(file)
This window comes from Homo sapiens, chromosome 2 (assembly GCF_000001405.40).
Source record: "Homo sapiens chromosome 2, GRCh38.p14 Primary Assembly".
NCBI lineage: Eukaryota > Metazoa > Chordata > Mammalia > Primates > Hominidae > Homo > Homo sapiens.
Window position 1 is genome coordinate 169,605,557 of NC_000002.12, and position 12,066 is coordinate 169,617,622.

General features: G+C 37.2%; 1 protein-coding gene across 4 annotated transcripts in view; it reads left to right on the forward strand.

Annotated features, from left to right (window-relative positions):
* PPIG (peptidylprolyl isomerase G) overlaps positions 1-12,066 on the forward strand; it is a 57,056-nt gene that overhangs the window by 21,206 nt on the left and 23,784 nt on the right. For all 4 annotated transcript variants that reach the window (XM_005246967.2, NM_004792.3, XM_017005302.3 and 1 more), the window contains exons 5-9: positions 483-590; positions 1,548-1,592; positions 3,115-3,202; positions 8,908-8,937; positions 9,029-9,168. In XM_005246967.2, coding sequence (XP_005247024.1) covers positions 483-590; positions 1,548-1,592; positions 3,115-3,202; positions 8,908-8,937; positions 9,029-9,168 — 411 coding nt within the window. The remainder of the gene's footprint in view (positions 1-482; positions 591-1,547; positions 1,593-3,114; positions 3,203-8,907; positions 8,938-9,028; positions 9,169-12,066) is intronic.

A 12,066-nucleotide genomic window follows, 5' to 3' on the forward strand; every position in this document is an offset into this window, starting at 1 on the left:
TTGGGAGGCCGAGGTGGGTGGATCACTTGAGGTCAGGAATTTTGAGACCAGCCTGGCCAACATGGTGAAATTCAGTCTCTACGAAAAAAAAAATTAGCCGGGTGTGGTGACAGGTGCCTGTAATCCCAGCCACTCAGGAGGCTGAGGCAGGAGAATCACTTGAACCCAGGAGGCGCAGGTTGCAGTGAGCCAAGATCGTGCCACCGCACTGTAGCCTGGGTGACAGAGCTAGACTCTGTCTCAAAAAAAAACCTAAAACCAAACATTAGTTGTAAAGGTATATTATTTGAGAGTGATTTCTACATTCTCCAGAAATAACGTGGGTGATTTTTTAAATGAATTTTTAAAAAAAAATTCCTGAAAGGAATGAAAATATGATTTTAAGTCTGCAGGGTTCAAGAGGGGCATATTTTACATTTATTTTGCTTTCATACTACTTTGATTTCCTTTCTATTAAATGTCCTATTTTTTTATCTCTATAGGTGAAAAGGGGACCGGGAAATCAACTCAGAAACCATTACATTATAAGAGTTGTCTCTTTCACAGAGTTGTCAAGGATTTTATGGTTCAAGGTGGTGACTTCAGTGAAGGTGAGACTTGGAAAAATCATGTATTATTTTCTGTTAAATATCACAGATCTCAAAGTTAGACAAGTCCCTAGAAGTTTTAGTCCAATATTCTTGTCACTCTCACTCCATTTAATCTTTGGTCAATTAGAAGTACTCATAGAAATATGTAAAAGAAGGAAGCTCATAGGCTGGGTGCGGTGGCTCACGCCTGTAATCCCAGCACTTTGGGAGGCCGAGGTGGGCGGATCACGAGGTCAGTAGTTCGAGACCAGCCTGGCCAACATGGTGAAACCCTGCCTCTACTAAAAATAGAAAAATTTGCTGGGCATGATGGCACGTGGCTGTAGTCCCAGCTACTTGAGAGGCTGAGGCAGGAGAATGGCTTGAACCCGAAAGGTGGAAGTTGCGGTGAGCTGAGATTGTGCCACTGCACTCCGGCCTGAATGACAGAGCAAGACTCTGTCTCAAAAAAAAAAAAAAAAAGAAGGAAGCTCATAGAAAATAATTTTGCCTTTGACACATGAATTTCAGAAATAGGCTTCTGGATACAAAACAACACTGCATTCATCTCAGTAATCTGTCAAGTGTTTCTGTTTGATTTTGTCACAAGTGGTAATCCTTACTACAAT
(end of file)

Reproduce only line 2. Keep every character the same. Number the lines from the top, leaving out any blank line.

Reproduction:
Source record: "Homo sapiens chromosome 2, GRCh38.p14 Primary Assembly".